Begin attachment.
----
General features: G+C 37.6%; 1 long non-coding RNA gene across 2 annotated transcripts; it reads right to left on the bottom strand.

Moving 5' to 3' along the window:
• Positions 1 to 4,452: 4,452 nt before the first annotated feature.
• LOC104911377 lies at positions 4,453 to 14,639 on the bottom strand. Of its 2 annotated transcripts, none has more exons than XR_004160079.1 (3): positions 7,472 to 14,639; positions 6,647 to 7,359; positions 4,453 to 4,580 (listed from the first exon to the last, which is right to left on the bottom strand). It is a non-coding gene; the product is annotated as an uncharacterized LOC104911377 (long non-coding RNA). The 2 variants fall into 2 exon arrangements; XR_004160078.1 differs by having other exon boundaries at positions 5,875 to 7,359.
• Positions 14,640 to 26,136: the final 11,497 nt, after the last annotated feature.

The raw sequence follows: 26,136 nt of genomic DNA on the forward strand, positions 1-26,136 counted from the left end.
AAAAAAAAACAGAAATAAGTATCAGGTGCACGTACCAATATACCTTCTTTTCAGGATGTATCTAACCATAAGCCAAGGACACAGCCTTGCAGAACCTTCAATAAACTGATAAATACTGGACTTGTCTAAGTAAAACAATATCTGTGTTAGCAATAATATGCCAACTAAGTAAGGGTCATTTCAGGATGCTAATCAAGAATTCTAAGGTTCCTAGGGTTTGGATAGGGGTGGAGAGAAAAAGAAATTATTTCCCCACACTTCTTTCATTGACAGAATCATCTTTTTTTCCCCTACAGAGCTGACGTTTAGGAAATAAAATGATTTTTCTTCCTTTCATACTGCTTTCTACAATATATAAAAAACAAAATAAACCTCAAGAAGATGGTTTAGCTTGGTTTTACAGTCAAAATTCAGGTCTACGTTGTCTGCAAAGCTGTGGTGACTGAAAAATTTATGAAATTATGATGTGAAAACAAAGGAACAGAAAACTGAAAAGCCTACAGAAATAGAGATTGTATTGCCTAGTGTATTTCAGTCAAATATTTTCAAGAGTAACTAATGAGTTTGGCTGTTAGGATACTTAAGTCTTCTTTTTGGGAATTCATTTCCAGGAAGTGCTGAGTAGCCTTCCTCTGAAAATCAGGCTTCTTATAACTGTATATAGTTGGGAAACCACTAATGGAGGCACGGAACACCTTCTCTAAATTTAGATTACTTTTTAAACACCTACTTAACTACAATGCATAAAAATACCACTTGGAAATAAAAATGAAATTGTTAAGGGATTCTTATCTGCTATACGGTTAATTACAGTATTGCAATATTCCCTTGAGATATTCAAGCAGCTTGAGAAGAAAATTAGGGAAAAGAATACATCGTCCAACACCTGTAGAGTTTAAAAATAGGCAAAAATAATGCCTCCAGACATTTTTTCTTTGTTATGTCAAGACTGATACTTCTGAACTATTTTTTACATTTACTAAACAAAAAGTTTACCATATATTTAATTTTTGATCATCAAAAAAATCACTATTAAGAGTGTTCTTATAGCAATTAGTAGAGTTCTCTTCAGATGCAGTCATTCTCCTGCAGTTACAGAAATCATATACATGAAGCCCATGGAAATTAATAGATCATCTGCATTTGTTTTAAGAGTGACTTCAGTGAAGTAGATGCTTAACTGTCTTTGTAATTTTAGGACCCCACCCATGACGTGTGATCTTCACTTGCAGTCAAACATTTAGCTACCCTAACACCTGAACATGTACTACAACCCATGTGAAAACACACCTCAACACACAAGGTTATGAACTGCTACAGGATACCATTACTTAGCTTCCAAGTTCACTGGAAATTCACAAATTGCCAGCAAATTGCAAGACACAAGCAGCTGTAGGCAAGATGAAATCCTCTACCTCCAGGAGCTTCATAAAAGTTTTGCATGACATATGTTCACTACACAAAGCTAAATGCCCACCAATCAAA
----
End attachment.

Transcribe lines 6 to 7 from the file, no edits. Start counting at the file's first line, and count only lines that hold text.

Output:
The raw sequence follows: 26,136 nt of genomic DNA on the forward strand, positions 1-26,136 counted from the left end.
AAAAAAAAACAGAAATAAGTATCAGGTGCACGTACCAATATACCTTCTTTTCAGGATGTATCTAACCATAAGCCAAGGACACAGCCTTGCAGAACCTTCAATAAACTGATAAATACTGGACTTGTCTAAGTAAAACAATATCTGTGTTAGCAATAATATGCCAACTAAGTAAGGGTCATTTCAGGATGCTAATCAAGAATTCTAAGGTTCCTAGGGTTTGGATAGGGGTGGAGAGAAAAAGAAATTATTTCCCCACACTTCTTTCATTGACAGAATCATCTTTTTTTCCCCTACAGAGCTGACGTTTAGGAAATAAAATGATTTTTCTTCCTTTCATACTGCTTTCTACAATATATAAAAAACAAAATAAACCTCAAGAAGATGGTTTAGCTTGGTTTTACAGTCAAAATTCAGGTCTACGTTGTCTGCAAAGCTGTGGTGACTGAAAAATTTATGAAATTATGATGTGAAAACAAAGGAACAGAAAACTGAAAAGCCTACAGAAATAGAGATTGTATTGCCTAGTGTATTTCAGTCAAATATTTTCAAGAGTAACTAATGAGTTTGGCTGTTAGGATACTTAAGTCTTCTTTTTGGGAATTCATTTCCAGGAAGTGCTGAGTAGCCTTCCTCTGAAAATCAGGCTTCTTATAACTGTATATAGTTGGGAAACCACTAATGGAGGCACGGAACACCTTCTCTAAATTTAGATTACTTTTTAAACACCTACTTAACTACAATGCATAAAAATACCACTTGGAAATAAAAATGAAATTGTTAAGGGATTCTTATCTGCTATACGGTTAATTACAGTATTGCAATATTCCCTTGAGATATTCAAGCAGCTTGAGAAGAAAATTAGGGAAAAGAATACATCGTCCAACACCTGTAGAGTTTAAAAATAGGCAAAAATAATGCCTCCAGACATTTTTTCTTTGTTATGTCAAGACTGATACTTCTGAACTATTTTTTACATTTACTAAACAAAAAGTTTACCATATATTTAATTTTTGATCATCAAAAAAATCACTATTAAGAGTGTTCTTATAGCAATTAGTAGAGTTCTCTTCAGATGCAGTCATTCTCCTGCAGTTACAGAAATCATATACATGAAGCCCATGGAAATTAATAGATCATCTGCATTTGTTTTAAGAGTGACTTCAGTGAAGTAGATGCTTAACTGTCTTTGTAATTTTAGGACCCCACCCATGACGTGTGATCTTCACTTGCAGTCAAACATTTAGCTACCCTAACACCTGAACATGTACTACAACCCATGTGAAAACACACCTCAACACACAAGGTTATGAACTGCTACAGGATACCATTACTTAGCTTCCAAGTTCACTGGAAATTCACAAATTGCCAGCAAATTGCAAGACACAAGCAGCTGTAGGCAAGATGAAATCCTCTACCTCCAGGAGCTTCATAAAAGTTTTGCATGACATATGTTCACTACACAAAGCTAAATGCCCACCAATCAAA